I recently returned from my second trip to Europe. Fifteen years ago I visited Italy, Greece, Croatia, Turkey, and the U.K. On this latest trip across the pond we spent 12 days in Ireland.
Across the pond…
Traveling to Europe–getting to Ireland–is a multistage process. First, an Uber Black conjured from an app on my iPhone took us and our luggage to Washington/Dulles International airport. There, we checked out bags and then passed through the security screening, which by chance, had no lines to slow our progress. After dinner at the airport we boarded an Aer Lingus A321 Neo jet, which climbed six miles into the sky and followed a Great Circle route over New York City, southern Maine, Nova Scotia, and finally, St. John’s in Newfoundland. From there, we crossed the Atlantic, finally descending over the Irish coast, and making a u-turn out of the Irish Sea before landing at Dublin’s airport. This trip of more than 3,500 miles took us 6 hours and 10 minutes, and during that time, we were served another dinner, drinks, and before landing, a snack. The kids spend the time playing games and watching movies on the entertainment systems in the seat backs in front of them, while I stole occasional glances out the window, trying to get a glimpse of the ocean below.
I mention all of this because each time I have traveled to Europe, I am put in mind of the people who did so when it was far from the routine experience modern technology makes it. John Adams, the second president of the United States, made his first trip from Boston to Paris in the winter of 1778. He “crossed the pond” in a mere 47 days, exactly 188 times slower than our crossing. His diaries describe the crossing in some detail, including an attack that he and his ship survived, to say nothing of the storms that are routine in the North Atlantic. That said, our return trip took an hour longer than our flight to Ireland, thanks to some strong headwinds. John Adams’ return trip from France actually took a day less than his outbound trip: only 46 days instead of 47.
Crossing the pond has been routine for far less time than people have been doing it. Columbus crossed the Atlantic several times in the late 15th century, and in the 530 years since, routine crossings have only taken place over the last hundred years or so. While in Belfast, we visited the Titanic Experience. In the early 20th century ships crossed the Atlantic much more frequently than in John Adams’ day, but as we all know from the story of the Titanic it was still far from routine. One day, in Foynes, Ireland, we stopped at the Flying Boat museum. I climbed into a replica of a Boeing 314 Clipper. Even the coach cabin was far more luxurious an spacious than the seats we had on our A321. The Clipper had a honeymoon suite, a dining room, a lounge. Most importantly, it had a range of about 3,500 miles, which could get it safely from Newfoundland to Foynes and pave the way for regular air travel across the Atlantic.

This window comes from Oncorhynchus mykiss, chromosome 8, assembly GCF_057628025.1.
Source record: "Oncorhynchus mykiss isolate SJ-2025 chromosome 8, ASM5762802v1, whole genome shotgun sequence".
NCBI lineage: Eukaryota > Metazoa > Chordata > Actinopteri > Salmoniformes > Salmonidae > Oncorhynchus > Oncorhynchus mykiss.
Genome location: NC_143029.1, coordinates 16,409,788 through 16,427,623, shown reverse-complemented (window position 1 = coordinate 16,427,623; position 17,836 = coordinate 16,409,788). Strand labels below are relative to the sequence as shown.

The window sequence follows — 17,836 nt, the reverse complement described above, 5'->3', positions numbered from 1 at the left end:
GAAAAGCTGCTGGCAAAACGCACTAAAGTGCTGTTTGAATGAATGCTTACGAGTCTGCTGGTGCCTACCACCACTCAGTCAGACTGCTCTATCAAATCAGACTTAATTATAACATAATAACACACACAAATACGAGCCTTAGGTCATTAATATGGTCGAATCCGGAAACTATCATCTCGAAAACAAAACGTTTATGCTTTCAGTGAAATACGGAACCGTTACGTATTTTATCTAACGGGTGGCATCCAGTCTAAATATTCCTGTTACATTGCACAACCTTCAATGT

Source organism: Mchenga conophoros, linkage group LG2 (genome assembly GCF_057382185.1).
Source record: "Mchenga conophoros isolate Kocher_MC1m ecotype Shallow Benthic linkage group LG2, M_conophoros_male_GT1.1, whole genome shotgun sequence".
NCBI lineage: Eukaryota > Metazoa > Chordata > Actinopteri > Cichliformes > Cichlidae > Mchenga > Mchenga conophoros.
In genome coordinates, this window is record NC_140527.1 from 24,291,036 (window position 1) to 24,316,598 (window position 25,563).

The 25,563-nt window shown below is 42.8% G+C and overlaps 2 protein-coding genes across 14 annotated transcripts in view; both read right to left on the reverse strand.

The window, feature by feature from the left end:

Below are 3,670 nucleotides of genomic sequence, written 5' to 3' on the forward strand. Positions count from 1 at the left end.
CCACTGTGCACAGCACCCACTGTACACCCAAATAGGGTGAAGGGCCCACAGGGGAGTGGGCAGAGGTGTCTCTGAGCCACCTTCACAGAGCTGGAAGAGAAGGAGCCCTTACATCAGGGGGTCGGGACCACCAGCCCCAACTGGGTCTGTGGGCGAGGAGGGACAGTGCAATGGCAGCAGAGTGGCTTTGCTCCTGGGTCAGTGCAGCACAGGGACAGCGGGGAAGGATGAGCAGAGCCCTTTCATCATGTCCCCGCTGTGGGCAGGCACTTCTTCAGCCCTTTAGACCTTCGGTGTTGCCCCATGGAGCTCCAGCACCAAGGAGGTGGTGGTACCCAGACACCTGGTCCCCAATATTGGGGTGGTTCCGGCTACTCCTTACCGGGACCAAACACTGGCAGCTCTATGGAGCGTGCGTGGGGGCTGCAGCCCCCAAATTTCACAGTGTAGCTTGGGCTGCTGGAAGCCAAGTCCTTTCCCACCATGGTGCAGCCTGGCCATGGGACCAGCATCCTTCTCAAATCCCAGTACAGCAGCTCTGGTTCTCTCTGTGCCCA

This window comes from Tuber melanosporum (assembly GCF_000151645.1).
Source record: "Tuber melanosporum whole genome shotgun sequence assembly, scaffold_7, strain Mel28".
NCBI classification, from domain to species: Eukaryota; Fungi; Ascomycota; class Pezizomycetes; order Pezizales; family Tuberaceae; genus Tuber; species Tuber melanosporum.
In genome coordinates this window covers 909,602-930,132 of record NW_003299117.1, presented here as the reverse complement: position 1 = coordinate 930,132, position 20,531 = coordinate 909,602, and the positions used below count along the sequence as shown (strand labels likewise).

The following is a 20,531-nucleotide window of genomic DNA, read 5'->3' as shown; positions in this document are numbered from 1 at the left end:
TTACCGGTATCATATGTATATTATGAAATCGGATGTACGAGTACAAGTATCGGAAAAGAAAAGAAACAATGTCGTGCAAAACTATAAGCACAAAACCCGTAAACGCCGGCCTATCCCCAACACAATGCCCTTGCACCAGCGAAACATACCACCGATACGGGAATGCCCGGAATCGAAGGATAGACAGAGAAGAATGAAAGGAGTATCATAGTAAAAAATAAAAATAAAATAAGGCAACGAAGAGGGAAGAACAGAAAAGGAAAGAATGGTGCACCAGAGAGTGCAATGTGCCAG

When Ben Franklin crossed the Atlantic on his way to France, he conducted all kinds of experiments along the way, including measuring depth and water temperature, and currents in the ocean. While I sat in my seat as our Airbus hurtled through the night at nearly 600 mph and an altitude of 32,000 feet, I wondered what Franklin would think of the way we cross the pond today. Adams, I suspect, would think it nonsense that someday, humanity would routinely fly over the pond. But Franklin, I think, would find the idea believable. How remarkable would it seem to them, that what took 46 days and a great deal of risk, would be done in 6 hours countless times each and every day, with less risk and far more comfort than what they experienced in their time?
Maybe, some day, travel to Europe will be even faster, just a few hours, as it once was with the Concorde, or perhaps even minutes, or seconds. That might seem silly, the stuff of science fiction, but as Seneca once wrote way back in the 1st century A.D., “There will come a time when our descendants will be amazed that we did not know things that are so plain to them… Many discoveries are reserved for ages still to come.”
Perhaps once day, travel to Europe will be faster than 6 hours. But I hope not. Six hours seems just the right amount of time to sit in comfort high above the earth and contemplate just how far we have come since our ancestors crossed the Atlantic.
Written on July 30, 2022.
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